Members of the G20 failed to reach an agreement on Saturday on the global phase-out of fossil fuels, after some countries moved to block specific proposals.

Talks broke down at the major economies meeting in India, exasperating climate scientists and activists as the world grapples with increasingly extreme weather events including severe heatwaves, weeks-long forest fires and flooding, from China to the US, in the Global South and across Europe. Member states account for more than three-quarters of global greenhouse gas emissions.

Proposals to triple global renewable energy capacity by 2030 resulted in state officials issuing only an outcome statement and a chair summary of the talks, instead of a joint communiqué, at the end of the four-day-long meeting in India’s coastal state of Goa. If states had reached a unanimous agreement on the concerns discussed, they would instead issue a joint communiqué.

“We had a complete agreement on 22 out of 29 paragraphs, and seven paragraphs constitute the Chair summary,” Indian Power Minister R K Singh said via Reuters.

The summary document states that some member countries had emphasised the need to cut back the use of fossil fuels without the use of carbon capture technology “in line with different national circumstances”. However, others “had different views on the matter”, wanting to focus on the capturing of emissions over hard-line reductions in fossil fuel, the Financial Times reported.

According to sources familiar with negotiations, Saudi Arabia led the push against fossil fuel phase-out and was backed by several other countries. Major fossil fuel-producers Russia, China, South Africa and Indonesia are all known to oppose the goal of tripling renewable capacity by the end of this decade.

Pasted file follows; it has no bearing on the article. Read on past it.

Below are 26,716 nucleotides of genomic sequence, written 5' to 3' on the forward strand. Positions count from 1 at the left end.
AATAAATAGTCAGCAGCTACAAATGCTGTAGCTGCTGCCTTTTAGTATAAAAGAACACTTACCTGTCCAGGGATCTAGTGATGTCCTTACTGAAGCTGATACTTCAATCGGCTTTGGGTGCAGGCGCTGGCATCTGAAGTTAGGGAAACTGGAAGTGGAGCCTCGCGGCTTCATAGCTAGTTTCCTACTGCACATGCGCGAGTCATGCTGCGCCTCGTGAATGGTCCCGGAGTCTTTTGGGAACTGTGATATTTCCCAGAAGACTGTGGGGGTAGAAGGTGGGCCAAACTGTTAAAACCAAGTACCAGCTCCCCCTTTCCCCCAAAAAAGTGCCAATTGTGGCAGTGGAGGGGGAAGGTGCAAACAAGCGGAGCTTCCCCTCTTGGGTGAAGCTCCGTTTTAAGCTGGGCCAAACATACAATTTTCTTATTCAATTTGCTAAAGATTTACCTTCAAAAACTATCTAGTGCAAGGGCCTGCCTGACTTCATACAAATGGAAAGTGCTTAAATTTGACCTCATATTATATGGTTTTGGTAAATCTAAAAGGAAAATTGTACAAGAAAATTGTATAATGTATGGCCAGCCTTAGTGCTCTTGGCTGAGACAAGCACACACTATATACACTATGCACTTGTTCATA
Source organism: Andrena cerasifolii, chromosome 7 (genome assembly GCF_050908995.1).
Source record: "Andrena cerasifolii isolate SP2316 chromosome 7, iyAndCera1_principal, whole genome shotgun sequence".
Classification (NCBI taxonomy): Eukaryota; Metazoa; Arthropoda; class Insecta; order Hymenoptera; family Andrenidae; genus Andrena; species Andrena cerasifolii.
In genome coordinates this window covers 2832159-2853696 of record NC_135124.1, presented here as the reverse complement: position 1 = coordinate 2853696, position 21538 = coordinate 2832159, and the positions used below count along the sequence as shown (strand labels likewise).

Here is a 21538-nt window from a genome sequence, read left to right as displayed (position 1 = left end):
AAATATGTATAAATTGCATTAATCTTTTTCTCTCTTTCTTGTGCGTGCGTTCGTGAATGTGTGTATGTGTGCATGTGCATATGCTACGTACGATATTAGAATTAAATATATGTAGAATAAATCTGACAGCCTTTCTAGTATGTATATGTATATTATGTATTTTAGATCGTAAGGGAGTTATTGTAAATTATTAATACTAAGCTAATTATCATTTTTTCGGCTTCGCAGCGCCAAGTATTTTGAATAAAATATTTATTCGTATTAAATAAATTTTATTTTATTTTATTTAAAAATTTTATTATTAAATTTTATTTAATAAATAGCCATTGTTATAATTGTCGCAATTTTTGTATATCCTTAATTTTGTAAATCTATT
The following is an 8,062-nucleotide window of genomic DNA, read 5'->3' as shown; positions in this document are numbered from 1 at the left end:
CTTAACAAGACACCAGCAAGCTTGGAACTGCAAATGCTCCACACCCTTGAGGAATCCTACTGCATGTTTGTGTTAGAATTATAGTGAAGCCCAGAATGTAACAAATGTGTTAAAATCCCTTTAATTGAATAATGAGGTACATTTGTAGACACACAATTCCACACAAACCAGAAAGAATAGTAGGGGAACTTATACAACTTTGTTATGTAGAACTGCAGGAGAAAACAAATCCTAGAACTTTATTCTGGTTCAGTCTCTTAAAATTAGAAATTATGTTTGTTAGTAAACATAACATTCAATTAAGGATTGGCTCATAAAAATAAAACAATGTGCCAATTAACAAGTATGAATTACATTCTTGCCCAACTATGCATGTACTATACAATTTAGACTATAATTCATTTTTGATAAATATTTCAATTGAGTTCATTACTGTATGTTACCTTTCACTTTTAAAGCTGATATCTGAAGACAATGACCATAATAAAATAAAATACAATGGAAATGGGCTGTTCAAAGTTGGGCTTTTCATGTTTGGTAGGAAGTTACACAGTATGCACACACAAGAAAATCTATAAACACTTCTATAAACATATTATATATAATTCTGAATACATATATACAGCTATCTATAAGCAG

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Alden Meyer, senior associate at the climate change consultancy E3G, said there were “sharp divisions on display” at the G20 meeting “around the need for a fair, fast and equitable transition away from fossil fuels”.

“With temperature records being set daily around the world and the impacts of climate change spiralling out of control, the world needed to hear a clarion call to action,” he added. “Instead, what we got was very weak tea.”

On the sidelines of earlier meetings last week, the US and India agreed to collaborate on increased investment in India’s energy transition industry. US Treasury Secretary Janet Yellen and India’s Finance Minister Nirmala Sitharaman discussed their collaboration across a range of issues including “commercial and technological collaboration, strengthening supply chains and catalysing the clean energy transition”, according to a statement from Yellen.

At the G7 summit in Hiroshima, Japan, in May, member states signed a final communiqué stating their commitment to “support[ing] the energy transition”, but failed to commit to decisive targets on fossil fuel phase-out. Opposition from host-country Japan and Germany on the phase out of coal and gas, respectively, hindered decisions on deadlines for phase-out.

Reluctancy by some major polluters to reduce their dependence on fossil fuels and commit to rapid renewables uptake places increased pressure on the United Arab Emirates, host of COP28, to mediate global support for the energy transition.